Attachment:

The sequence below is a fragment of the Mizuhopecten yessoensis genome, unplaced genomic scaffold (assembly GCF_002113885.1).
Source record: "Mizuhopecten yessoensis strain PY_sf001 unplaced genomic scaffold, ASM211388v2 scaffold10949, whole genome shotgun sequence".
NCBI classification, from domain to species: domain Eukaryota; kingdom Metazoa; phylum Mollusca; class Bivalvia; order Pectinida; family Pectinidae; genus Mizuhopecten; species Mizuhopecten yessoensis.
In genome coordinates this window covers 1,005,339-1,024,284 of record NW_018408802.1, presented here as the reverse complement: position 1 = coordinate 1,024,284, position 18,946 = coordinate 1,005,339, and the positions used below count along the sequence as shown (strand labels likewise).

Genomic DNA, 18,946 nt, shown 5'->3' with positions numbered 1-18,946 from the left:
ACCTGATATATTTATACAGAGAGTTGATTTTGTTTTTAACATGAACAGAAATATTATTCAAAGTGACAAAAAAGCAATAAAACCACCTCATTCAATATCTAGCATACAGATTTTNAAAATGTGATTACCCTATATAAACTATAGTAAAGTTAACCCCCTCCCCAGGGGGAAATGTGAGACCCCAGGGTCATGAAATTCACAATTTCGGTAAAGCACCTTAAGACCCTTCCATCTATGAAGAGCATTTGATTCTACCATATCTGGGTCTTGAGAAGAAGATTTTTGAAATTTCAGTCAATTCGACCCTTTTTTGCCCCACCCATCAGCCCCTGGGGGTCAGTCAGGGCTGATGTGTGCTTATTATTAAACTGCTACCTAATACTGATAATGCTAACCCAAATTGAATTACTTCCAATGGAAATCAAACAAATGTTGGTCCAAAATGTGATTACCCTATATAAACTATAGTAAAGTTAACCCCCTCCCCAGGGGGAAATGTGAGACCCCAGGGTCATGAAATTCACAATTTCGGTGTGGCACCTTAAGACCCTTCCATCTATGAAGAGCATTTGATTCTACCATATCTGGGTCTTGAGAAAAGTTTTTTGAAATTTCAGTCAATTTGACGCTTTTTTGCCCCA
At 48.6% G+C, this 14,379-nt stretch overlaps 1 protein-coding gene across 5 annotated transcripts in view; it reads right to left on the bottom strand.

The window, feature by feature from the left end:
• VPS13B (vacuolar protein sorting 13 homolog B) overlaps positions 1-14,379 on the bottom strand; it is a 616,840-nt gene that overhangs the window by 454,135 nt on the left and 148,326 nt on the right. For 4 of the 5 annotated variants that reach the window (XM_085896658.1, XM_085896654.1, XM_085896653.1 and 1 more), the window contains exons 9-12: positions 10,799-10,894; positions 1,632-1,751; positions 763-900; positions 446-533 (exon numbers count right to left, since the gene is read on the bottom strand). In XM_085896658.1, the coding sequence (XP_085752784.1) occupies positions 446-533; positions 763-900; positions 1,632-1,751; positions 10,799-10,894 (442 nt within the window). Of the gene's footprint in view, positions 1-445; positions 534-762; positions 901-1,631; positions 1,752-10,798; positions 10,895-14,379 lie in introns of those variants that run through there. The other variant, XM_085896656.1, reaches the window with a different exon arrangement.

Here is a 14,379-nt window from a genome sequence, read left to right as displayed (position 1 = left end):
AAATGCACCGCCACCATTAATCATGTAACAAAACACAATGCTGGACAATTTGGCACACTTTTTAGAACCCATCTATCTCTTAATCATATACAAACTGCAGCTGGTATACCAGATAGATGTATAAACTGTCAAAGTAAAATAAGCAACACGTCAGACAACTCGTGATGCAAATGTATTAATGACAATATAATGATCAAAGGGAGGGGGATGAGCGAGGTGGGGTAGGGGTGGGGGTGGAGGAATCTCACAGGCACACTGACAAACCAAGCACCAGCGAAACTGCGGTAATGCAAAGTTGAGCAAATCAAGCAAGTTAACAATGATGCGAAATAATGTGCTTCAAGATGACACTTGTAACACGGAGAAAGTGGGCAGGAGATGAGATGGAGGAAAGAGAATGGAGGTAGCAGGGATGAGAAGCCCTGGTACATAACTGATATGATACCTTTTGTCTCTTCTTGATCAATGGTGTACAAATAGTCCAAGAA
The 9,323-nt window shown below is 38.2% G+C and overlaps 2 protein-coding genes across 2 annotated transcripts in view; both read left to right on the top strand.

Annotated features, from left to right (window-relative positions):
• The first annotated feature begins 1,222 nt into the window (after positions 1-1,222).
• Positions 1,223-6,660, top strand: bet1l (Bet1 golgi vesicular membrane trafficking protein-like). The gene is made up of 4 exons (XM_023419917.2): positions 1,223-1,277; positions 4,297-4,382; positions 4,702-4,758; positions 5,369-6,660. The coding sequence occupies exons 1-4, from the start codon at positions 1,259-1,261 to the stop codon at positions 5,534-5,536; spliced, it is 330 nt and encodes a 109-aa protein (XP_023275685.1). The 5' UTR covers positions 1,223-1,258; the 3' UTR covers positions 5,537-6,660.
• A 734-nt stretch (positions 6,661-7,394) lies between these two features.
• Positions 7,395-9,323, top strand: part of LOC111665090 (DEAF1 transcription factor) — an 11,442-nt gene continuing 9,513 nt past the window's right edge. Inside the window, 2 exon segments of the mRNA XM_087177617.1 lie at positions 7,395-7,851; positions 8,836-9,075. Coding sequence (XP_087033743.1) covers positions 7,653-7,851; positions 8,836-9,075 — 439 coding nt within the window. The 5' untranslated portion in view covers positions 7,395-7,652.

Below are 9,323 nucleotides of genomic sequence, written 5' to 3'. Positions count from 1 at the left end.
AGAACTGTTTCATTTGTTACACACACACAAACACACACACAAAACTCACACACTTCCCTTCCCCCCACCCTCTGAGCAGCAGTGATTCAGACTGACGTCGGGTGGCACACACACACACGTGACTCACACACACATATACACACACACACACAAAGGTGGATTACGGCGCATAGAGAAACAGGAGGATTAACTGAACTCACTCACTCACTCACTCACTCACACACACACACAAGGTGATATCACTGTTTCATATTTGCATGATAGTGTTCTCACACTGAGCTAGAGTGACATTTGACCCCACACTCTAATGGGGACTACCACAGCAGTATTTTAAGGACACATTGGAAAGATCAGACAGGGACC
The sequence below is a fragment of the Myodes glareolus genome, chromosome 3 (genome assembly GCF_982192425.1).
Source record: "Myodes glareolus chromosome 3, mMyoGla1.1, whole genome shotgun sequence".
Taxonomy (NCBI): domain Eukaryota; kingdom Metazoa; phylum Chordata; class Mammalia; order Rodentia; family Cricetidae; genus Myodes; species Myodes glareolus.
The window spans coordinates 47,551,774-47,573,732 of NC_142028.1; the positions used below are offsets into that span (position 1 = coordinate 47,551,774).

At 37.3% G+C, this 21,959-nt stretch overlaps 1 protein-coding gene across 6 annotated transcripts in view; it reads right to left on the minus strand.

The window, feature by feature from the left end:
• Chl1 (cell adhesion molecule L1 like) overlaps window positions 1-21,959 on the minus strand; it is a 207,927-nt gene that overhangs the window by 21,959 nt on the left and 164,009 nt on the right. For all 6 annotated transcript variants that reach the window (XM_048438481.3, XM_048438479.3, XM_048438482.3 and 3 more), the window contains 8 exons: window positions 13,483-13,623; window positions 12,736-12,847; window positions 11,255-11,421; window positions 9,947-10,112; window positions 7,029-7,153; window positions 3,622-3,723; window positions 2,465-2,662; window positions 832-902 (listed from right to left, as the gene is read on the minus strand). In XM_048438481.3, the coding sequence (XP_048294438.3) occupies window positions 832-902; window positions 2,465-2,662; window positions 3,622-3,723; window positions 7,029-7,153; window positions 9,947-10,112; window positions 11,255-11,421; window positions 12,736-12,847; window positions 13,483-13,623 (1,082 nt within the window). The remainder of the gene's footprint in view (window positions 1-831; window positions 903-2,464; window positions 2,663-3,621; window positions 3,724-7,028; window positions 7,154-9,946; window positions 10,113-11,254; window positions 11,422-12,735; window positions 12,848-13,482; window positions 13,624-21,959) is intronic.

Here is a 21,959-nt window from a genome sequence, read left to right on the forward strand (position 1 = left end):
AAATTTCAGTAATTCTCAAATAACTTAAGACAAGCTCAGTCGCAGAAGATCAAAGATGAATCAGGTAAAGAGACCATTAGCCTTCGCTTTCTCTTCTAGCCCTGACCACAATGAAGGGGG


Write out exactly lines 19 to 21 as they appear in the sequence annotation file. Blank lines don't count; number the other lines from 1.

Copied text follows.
AGAACTGTTTCATTTGTTACACACACACAAACACACACACAAAACTCACACACTTCCCTTCCCCCCACCCTCTGAGCAGCAGTGATTCAGACTGACGTCGGGTGGCACACACACACACGTGACTCACACACACATATACACACACACACACAAAGGTGGATTACGGCGCATAGAGAAACAGGAGGATTAACTGAACTCACTCACTCACTCACTCACTCACACACACACACAAGGTGATATCACTGTTTCATATTTGCATGATAGTGTTCTCACACTGAGCTAGAGTGACATTTGACCCCACACTCTAATGGGGACTACCACAGCAGTATTTTAAGGACACATTGGAAAGATCAGACAGGGACC
The sequence below is a fragment of the Myodes glareolus genome, chromosome 3 (genome assembly GCF_982192425.1).
Source record: "Myodes glareolus chromosome 3, mMyoGla1.1, whole genome shotgun sequence".